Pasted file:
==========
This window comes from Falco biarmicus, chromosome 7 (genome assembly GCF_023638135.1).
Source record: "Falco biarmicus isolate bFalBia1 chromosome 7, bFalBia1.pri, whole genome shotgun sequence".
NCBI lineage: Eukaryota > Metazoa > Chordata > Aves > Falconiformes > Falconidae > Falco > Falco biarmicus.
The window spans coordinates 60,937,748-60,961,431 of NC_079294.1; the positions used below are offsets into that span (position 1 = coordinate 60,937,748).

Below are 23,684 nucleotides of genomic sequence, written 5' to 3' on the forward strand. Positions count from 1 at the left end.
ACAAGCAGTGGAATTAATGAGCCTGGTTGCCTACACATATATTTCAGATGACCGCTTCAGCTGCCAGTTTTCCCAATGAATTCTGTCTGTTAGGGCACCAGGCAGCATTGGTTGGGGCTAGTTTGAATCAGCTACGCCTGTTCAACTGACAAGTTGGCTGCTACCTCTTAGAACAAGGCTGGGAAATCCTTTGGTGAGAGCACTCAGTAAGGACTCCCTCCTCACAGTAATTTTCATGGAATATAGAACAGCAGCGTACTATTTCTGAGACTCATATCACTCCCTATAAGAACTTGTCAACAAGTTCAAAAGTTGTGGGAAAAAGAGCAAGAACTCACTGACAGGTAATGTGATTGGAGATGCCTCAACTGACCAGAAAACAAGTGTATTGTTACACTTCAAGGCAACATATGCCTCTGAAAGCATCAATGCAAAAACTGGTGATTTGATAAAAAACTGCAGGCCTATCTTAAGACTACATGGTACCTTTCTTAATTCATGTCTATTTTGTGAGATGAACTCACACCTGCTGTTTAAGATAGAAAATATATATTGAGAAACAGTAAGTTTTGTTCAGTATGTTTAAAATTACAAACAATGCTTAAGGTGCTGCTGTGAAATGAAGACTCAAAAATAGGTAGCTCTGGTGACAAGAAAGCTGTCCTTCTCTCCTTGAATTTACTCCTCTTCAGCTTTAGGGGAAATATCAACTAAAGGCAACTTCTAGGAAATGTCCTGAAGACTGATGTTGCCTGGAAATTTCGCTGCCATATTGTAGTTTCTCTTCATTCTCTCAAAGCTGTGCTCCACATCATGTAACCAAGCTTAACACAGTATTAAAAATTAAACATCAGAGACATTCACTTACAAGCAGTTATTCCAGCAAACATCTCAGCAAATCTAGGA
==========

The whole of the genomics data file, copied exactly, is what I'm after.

This window comes from Falco biarmicus, chromosome 7 (genome assembly GCF_023638135.1).
Source record: "Falco biarmicus isolate bFalBia1 chromosome 7, bFalBia1.pri, whole genome shotgun sequence".
NCBI lineage: Eukaryota > Metazoa > Chordata > Aves > Falconiformes > Falconidae > Falco > Falco biarmicus.
The window spans coordinates 60,937,748-60,961,431 of NC_079294.1; the positions used below are offsets into that span (position 1 = coordinate 60,937,748).

Below are 23,684 nucleotides of genomic sequence, written 5' to 3' on the forward strand. Positions count from 1 at the left end.
ACAAGCAGTGGAATTAATGAGCCTGGTTGCCTACACATATATTTCAGATGACCGCTTCAGCTGCCAGTTTTCCCAATGAATTCTGTCTGTTAGGGCACCAGGCAGCATTGGTTGGGGCTAGTTTGAATCAGCTACGCCTGTTCAACTGACAAGTTGGCTGCTACCTCTTAGAACAAGGCTGGGAAATCCTTTGGTGAGAGCACTCAGTAAGGACTCCCTCCTCACAGTAATTTTCATGGAATATAGAACAGCAGCGTACTATTTCTGAGACTCATATCACTCCCTATAAGAACTTGTCAACAAGTTCAAAAGTTGTGGGAAAAAGAGCAAGAACTCACTGACAGGTAATGTGATTGGAGATGCCTCAACTGACCAGAAAACAAGTGTATTGTTACACTTCAAGGCAACATATGCCTCTGAAAGCATCAATGCAAAAACTGGTGATTTGATAAAAAACTGCAGGCCTATCTTAAGACTACATGGTACCTTTCTTAATTCATGTCTATTTTGTGAGATGAACTCACACCTGCTGTTTAAGATAGAAAATATATATTGAGAAACAGTAAGTTTTGTTCAGTATGTTTAAAATTACAAACAATGCTTAAGGTGCTGCTGTGAAATGAAGACTCAAAAATAGGTAGCTCTGGTGACAAGAAAGCTGTCCTTCTCTCCTTGAATTTACTCCTCTTCAGCTTTAGGGGAAATATCAACTAAAGGCAACTTCTAGGAAATGTCCTGAAGACTGATGTTGCCTGGAAATTTCGCTGCCATATTGTAGTTTCTCTTCATTCTCTCAAAGCTGTGCTCCACATCATGTAACCAAGCTTAACACAGTATTAAAAATTAAACATCAGAGACATTCACTTACAAGCAGTTATTCCAGCAAACATCTCAGCAAATCTAGGA